Friday, November 1, 2013

The vulnerability of collegiate black men & a note on a Jack Johnson poem

Late Saturday night, October 26, on SIUE's campus, a group of three, first-year college students were near one of the residence halls on their long boards (a kind of skateboard). At one point, a car pulled up to a stop sign near where the guys were. The passengers--all white--rolled down their window and shouted something to the effect of "get off those skateboards, niggers!" The car waited for a moment and then sped off.

The three guys with the boards were shocked and then angry.

"Rambsy," one of them said when they told me about the incident in class on Tuesday, "we thought we were about to have to fight. Until they drove off."

"Yeah, and they didn't say 'niggas," presumably in a hip hop, playful way, said another one of the guys. "They called us 'niggers,' you know with the 'er.' They were trying to start something with us."

The three guys are students in one of my classes that is comprised of all black men. Those three relayed the incident in a calm way, but they told me that they were really upset when it happened. I was really troubled and agitated, and so was the rest of the class when the narrative was retold.

I suspect women frequently get unwanted catcalls and remarks from men in cars on late nights. In fact, the issue of safety might explain why women are far less likely than men to move around campus alone or in small groups after dark. The three young guys who told me about the incident did not mention the word "safety" or the idea of feeling "vulnerable," but there was something that we all felt as we thought about what it meant to be called "niggers" by white guys on this majority white campus at 2013.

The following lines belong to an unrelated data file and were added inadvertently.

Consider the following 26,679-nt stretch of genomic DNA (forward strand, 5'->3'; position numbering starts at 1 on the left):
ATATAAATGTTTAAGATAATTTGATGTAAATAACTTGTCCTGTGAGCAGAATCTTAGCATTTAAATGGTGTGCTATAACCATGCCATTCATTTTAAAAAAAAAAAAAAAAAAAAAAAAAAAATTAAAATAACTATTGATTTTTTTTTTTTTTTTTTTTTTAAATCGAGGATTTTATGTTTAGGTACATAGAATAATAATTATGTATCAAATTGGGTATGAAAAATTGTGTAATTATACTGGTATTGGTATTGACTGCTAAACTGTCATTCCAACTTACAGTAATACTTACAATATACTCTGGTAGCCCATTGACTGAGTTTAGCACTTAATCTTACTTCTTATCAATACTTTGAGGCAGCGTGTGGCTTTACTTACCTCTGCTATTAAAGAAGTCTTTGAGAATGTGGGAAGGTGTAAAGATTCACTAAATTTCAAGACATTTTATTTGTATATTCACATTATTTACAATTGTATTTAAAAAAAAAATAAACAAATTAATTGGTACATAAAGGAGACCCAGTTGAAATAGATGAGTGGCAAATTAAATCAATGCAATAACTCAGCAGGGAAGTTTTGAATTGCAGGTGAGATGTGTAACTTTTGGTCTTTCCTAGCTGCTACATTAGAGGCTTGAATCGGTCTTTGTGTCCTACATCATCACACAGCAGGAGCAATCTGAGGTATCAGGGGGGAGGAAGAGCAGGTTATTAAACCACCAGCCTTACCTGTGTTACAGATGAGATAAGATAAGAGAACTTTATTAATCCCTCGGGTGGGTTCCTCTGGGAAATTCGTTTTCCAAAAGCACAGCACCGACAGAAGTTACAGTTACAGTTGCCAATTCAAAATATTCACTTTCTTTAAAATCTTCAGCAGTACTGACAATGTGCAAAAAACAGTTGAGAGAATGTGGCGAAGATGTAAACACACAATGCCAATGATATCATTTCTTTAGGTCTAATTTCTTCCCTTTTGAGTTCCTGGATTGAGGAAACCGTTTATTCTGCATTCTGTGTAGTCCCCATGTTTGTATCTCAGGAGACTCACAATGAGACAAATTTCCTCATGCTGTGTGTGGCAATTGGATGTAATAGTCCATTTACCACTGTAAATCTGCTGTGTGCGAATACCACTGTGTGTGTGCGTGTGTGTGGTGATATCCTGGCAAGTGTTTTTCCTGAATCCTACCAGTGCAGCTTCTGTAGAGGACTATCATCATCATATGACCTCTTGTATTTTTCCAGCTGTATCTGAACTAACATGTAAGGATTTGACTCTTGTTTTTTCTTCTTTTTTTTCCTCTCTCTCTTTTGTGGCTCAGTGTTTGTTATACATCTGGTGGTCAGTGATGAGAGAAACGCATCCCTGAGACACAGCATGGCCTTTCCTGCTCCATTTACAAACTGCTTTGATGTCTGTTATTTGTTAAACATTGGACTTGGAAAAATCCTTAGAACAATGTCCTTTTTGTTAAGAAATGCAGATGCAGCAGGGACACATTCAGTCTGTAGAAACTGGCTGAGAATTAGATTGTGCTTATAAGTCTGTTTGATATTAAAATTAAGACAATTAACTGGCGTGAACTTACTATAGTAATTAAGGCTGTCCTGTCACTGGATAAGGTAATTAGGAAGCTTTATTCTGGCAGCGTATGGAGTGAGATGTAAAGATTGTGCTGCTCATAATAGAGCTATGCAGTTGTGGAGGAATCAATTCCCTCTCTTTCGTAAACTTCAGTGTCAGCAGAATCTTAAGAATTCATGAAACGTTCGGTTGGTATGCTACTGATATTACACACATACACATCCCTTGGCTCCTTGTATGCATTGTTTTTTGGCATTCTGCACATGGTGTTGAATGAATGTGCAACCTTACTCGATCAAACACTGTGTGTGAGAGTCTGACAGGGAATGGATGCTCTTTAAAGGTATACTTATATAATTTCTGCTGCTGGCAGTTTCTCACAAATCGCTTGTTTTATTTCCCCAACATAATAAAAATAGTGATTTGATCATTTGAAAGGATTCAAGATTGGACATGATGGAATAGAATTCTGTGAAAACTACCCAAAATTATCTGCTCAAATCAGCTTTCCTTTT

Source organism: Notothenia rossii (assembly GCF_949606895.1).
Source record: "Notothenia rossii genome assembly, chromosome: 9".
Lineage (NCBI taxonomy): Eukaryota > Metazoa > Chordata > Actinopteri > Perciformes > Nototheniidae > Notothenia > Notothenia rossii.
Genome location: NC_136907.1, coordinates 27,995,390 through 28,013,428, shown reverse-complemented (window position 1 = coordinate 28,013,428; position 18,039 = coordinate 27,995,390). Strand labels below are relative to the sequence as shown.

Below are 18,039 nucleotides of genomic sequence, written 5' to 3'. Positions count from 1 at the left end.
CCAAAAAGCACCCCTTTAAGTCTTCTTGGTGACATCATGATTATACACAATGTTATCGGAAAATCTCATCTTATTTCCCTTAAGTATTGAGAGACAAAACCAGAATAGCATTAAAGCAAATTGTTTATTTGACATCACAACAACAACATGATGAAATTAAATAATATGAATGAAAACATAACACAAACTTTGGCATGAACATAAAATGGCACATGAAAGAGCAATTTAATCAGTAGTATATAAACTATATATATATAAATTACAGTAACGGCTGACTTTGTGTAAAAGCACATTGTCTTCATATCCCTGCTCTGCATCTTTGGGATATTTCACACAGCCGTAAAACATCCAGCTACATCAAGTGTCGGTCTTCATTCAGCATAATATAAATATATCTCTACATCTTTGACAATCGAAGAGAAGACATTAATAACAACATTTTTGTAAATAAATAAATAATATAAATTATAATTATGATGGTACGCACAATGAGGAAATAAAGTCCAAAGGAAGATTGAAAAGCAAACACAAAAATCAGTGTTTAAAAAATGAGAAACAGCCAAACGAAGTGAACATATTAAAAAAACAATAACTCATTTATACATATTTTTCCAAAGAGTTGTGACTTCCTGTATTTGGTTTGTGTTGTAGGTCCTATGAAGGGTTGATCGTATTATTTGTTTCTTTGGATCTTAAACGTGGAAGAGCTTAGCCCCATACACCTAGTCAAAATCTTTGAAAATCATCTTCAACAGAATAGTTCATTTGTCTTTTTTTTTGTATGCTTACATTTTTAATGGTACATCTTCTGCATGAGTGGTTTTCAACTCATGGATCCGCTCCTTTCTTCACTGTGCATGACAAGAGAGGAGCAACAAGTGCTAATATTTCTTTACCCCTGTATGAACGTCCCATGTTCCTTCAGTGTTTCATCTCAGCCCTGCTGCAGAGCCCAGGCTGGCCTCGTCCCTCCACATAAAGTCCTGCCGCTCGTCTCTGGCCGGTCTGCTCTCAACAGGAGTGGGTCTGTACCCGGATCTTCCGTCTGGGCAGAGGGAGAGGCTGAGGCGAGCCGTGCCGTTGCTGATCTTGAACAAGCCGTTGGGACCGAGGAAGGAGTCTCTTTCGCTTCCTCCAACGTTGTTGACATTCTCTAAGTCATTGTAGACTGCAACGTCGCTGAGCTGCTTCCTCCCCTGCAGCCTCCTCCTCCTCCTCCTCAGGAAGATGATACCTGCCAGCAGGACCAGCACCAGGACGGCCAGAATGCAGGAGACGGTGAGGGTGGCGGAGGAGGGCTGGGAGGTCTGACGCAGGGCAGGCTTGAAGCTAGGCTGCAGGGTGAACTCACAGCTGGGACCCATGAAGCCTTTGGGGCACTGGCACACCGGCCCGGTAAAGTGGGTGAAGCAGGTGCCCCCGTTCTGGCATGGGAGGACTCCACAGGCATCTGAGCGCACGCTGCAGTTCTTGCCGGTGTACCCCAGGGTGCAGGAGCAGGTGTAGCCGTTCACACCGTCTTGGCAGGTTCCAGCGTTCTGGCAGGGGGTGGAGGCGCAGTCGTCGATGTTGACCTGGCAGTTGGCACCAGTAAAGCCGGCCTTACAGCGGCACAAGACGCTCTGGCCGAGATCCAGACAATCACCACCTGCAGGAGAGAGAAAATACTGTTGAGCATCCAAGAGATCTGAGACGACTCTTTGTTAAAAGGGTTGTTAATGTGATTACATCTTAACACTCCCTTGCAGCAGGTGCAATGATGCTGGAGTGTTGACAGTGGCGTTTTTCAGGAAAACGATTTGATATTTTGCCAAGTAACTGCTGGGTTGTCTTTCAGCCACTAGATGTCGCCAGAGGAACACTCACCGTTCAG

These first-year young men are a lively bunch, so in previous class periods, I've had to push the guys to settle down and laugh a little less during some of our sessions. But it occurs to me that during this discussion, the class was eerily quiet as I asked follow-up questions to the three guys about what happened.

A little later in class, we just happened to be reading and discussing a poem by Adrian Matejka about the boxer Jack Johnson. In Matejka's poem, a speaker is telling the famed heavyweight champion of the world that despite all his accomplishments and money: can't buy equality.
You can change clothes
five times a day while
speaking Italian & playing
the viol in that fancy
classical way, but you
can't change your skin.
Some of the guys wanted to know what "a viol" was. But the lesson from those white guys in the car shouting "nigger" had helped make the rest of Matejka's poem perfectly clear to us. 

Collegiate Students

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